Fresh Biscuits! Alastair Greene Band – Trouble At Your Door CD Review

AlastairGreeneAlastair Greene Band

Trouble At Your Door

Eclecto Groove Records

Delta Groove Productions

Alastair Greene Band’s fifth studio album Trouble At Your Door was released June 17th, 2014 on Eclecto Groove Records. It’s blues; it’s rock; it’s rough and tumble hardy music from guys with loud guitars and a grand devotion to 70’s rock, and I like it.

“People” opens Trouble At Your Door with a stomping slide groove as Alastair Greene calls on people to make a stand or take a fall. “Back Where I Belong” is an updated take on the classic John Lee Hooker boogie riff with gritty tones and rasp-saw soloing. “Red Wine Woman” finds Greene plucking a resonator acoustic guitar while tempting the ladies with fermented grapes of joy.

“Love You So Bad” shows off the chops and makes a play for the Blues Speed Record; “Calling For You” is a spacey, atmospheric slow blues which belies his recent work with Alan Parsons, and “Pretty Price To Pay” calls out a woman on her ability to turn bullshit into art.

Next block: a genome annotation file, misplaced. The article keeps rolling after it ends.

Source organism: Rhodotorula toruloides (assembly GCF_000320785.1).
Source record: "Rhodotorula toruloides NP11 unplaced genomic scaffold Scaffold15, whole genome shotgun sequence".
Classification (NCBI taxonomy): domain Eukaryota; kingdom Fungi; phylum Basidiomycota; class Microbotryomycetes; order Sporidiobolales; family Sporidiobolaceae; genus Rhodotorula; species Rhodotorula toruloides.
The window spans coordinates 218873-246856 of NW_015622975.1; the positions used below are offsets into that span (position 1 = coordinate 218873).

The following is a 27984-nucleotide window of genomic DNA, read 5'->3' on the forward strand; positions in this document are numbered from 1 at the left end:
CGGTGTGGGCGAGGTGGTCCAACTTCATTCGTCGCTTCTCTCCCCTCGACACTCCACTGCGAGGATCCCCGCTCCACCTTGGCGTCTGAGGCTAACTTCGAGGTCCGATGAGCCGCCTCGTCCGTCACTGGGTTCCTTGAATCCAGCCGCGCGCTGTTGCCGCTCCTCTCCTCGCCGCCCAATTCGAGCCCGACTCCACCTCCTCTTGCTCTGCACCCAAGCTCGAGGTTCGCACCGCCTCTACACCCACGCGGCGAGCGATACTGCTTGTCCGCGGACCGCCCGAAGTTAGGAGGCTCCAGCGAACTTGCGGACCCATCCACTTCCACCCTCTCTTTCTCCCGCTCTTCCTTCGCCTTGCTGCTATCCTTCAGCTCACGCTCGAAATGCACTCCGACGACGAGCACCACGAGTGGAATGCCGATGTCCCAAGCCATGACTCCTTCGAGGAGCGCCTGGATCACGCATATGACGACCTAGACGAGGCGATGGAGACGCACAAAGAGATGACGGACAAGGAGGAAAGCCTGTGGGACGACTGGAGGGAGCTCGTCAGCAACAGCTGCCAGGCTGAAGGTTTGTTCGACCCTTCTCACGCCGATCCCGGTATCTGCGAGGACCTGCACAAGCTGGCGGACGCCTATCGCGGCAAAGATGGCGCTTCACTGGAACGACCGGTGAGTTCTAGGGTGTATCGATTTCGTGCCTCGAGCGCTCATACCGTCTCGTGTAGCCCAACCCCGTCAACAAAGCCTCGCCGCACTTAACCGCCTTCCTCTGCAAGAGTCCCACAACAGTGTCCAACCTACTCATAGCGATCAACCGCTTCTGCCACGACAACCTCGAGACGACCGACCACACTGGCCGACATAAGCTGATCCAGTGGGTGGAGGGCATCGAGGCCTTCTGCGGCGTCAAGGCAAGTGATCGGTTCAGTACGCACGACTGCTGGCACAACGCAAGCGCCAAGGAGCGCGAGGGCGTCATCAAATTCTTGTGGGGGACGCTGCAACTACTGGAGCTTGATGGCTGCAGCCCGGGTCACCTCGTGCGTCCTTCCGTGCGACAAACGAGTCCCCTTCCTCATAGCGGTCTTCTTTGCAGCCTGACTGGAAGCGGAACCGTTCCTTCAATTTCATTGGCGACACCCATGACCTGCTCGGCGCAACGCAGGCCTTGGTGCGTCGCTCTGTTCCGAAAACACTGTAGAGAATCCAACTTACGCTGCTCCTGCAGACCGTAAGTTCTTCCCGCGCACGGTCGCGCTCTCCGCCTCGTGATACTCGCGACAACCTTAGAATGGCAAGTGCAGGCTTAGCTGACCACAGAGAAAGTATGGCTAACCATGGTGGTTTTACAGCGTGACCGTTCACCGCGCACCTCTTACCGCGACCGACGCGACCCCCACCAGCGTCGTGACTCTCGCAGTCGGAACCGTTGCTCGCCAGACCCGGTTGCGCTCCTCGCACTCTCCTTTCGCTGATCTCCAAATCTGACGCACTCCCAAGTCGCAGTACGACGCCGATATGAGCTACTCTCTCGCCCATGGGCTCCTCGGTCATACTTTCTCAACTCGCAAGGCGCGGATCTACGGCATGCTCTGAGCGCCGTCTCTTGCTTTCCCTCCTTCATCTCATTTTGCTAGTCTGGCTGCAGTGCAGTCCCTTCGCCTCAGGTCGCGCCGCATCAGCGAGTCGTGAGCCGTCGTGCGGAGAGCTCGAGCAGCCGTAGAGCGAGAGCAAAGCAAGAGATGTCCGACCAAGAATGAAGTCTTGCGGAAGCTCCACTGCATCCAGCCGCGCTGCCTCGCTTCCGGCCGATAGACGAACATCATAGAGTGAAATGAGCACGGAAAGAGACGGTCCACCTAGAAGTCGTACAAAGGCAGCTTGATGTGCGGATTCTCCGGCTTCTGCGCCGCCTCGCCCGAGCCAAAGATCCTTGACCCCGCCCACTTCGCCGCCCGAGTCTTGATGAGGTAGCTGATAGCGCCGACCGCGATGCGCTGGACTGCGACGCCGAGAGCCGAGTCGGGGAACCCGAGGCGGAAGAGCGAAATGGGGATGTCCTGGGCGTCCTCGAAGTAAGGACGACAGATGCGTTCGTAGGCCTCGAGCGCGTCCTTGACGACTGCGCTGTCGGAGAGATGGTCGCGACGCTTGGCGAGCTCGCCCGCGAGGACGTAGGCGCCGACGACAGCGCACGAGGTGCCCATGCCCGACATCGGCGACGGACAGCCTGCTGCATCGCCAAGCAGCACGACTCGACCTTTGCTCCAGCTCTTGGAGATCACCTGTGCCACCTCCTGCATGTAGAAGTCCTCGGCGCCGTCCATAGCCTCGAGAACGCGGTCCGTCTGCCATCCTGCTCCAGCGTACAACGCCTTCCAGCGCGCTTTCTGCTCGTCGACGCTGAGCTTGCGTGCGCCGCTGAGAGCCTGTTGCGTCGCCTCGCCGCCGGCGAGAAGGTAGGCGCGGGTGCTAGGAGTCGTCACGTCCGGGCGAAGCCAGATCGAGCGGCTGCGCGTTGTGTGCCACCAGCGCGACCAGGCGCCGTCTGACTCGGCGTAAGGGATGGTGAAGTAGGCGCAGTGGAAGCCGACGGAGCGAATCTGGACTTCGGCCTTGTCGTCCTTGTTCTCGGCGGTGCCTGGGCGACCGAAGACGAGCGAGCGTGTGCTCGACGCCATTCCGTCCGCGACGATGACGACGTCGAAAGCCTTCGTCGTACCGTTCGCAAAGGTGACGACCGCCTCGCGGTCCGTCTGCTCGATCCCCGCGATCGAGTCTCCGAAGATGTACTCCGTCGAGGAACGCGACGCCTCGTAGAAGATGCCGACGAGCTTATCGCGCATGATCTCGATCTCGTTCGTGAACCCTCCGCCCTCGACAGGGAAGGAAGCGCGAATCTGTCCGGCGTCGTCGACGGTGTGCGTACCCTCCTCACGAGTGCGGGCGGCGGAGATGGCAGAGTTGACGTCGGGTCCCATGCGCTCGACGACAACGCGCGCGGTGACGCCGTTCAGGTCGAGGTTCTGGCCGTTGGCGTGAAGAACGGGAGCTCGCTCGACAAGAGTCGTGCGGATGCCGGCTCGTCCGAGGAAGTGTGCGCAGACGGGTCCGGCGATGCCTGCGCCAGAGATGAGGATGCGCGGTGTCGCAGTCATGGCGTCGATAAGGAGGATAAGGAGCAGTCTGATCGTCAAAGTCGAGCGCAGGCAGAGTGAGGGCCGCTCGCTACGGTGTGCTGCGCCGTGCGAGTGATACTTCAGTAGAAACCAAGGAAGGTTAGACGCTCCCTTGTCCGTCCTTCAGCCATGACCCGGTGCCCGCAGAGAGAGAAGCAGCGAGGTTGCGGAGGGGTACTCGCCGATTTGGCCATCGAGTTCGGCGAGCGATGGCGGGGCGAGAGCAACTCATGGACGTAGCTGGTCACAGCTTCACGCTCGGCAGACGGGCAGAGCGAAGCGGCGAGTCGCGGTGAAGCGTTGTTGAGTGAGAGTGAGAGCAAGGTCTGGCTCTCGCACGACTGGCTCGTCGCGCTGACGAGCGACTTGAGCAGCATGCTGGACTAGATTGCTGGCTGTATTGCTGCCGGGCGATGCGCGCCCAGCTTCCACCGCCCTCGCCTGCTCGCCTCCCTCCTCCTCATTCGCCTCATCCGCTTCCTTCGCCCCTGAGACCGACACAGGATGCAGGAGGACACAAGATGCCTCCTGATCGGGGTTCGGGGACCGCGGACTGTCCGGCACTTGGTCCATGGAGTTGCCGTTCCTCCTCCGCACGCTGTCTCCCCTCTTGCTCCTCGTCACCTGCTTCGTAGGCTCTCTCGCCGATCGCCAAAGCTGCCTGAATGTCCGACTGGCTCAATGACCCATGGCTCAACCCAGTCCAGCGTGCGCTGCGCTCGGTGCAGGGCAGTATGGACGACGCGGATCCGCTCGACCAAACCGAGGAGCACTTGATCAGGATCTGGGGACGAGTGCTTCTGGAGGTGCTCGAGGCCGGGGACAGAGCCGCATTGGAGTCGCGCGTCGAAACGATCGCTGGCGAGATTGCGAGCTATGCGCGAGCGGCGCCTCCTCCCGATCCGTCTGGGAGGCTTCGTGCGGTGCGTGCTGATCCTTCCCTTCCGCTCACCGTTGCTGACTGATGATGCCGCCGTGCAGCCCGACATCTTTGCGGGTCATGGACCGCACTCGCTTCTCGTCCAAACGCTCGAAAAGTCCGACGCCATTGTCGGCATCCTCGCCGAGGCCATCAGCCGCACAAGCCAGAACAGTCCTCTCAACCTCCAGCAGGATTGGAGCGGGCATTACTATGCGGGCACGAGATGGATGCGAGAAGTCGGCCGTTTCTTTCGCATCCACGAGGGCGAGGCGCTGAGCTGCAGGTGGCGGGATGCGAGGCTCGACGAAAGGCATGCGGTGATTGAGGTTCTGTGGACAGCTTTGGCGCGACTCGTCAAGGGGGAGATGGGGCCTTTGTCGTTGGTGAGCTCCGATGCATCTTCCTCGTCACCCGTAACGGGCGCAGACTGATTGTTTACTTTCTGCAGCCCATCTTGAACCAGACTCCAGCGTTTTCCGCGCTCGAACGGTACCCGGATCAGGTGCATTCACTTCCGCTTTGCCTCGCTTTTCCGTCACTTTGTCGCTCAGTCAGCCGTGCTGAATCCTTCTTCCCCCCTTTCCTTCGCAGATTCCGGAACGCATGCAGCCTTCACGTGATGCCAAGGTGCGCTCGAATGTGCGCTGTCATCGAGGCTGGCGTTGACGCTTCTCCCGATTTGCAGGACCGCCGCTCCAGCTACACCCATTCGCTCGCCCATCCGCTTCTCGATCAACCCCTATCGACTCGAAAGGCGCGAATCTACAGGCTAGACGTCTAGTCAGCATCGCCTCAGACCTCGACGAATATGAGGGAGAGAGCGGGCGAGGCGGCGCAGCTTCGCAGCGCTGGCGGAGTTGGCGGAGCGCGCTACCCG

“Make The Devil’s Day” is my kind of blues rock song. It kicks in with a snappy drum beat, a chugging bass riff and a soloing electric guitar that fall in one after another and crank it up to rawk. Alastair Greene’s solo goes for the jugular with relentless attack and ferocious licks. Why are songs about the Devil so good?

If you like blues rock from Robin Trower to Gov’t Mule, you’re going to like Trouble At Your Door. Alastair Greene refuses to retread blues clichés in his lyrics, writes gripping songs with immaculately sparse arrangements and he makes every note count. Pop this CD in on the way home from work and you’ll forget all about those pesky TPS reports.

For information about touring and shows check Alastair Greene’s website.